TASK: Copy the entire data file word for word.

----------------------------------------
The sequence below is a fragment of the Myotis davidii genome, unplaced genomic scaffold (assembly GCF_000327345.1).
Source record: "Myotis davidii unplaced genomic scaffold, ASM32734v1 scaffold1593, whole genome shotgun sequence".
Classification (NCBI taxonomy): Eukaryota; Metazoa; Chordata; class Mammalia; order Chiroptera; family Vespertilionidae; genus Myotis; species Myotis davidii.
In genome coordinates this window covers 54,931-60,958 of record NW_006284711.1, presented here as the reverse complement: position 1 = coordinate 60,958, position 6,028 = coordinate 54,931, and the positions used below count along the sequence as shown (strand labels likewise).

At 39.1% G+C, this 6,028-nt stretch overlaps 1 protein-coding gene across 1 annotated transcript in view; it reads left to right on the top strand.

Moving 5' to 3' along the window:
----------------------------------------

The sequence below is a fragment of the Myotis davidii genome, unplaced genomic scaffold (assembly GCF_000327345.1).
Source record: "Myotis davidii unplaced genomic scaffold, ASM32734v1 scaffold1593, whole genome shotgun sequence".
Classification (NCBI taxonomy): Eukaryota; Metazoa; Chordata; class Mammalia; order Chiroptera; family Vespertilionidae; genus Myotis; species Myotis davidii.
In genome coordinates this window covers 54,931-60,958 of record NW_006284711.1, presented here as the reverse complement: position 1 = coordinate 60,958, position 6,028 = coordinate 54,931, and the positions used below count along the sequence as shown (strand labels likewise).

At 39.1% G+C, this 6,028-nt stretch overlaps 1 protein-coding gene across 1 annotated transcript in view; it reads left to right on the top strand.

Moving 5' to 3' along the window: